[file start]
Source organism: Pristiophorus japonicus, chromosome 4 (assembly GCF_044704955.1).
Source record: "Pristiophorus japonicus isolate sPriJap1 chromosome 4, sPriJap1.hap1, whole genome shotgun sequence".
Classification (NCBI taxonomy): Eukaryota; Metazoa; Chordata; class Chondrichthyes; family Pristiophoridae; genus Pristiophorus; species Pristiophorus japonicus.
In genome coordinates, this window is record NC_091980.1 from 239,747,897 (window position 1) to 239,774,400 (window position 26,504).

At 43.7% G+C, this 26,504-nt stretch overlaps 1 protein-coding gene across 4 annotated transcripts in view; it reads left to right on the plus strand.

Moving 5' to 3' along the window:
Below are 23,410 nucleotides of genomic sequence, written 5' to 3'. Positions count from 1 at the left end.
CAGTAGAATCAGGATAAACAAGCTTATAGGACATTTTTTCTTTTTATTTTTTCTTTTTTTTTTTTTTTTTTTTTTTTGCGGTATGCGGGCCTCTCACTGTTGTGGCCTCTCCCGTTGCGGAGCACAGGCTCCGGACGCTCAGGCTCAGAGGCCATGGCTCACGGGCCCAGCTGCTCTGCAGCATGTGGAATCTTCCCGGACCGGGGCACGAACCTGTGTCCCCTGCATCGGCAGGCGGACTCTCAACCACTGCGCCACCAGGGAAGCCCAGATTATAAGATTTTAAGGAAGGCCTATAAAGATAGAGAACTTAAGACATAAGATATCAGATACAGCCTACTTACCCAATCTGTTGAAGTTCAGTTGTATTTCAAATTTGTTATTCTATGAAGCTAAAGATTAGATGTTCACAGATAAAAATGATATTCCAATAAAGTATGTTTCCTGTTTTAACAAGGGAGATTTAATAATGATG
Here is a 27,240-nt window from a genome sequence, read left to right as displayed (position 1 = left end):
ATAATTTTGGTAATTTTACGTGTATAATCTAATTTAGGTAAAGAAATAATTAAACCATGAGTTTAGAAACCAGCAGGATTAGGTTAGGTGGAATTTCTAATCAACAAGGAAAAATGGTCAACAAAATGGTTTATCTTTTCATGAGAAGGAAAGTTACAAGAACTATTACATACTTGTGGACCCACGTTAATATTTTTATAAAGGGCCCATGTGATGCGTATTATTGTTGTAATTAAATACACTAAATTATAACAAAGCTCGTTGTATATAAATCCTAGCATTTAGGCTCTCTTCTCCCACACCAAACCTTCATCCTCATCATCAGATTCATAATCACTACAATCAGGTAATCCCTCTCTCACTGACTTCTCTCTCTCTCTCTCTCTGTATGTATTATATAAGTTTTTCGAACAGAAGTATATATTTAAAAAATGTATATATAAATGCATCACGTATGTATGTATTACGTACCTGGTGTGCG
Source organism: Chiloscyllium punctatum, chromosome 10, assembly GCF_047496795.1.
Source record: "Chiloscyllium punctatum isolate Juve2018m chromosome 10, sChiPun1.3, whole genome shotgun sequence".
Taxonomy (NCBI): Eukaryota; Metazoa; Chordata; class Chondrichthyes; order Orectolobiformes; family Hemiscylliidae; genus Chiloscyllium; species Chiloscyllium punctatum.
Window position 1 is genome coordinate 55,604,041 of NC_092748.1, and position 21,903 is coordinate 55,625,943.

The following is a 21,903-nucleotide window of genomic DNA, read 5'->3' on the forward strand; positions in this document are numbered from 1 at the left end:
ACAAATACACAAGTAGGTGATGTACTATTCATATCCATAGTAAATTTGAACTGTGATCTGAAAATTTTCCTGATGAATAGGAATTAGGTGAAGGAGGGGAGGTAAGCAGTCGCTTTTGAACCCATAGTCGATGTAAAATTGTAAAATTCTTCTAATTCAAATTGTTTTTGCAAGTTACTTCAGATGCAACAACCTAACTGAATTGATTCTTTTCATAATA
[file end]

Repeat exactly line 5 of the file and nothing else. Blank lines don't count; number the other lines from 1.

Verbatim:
At 43.7% G+C, this 26,504-nt stretch overlaps 1 protein-coding gene across 4 annotated transcripts in view; it reads left to right on the plus strand.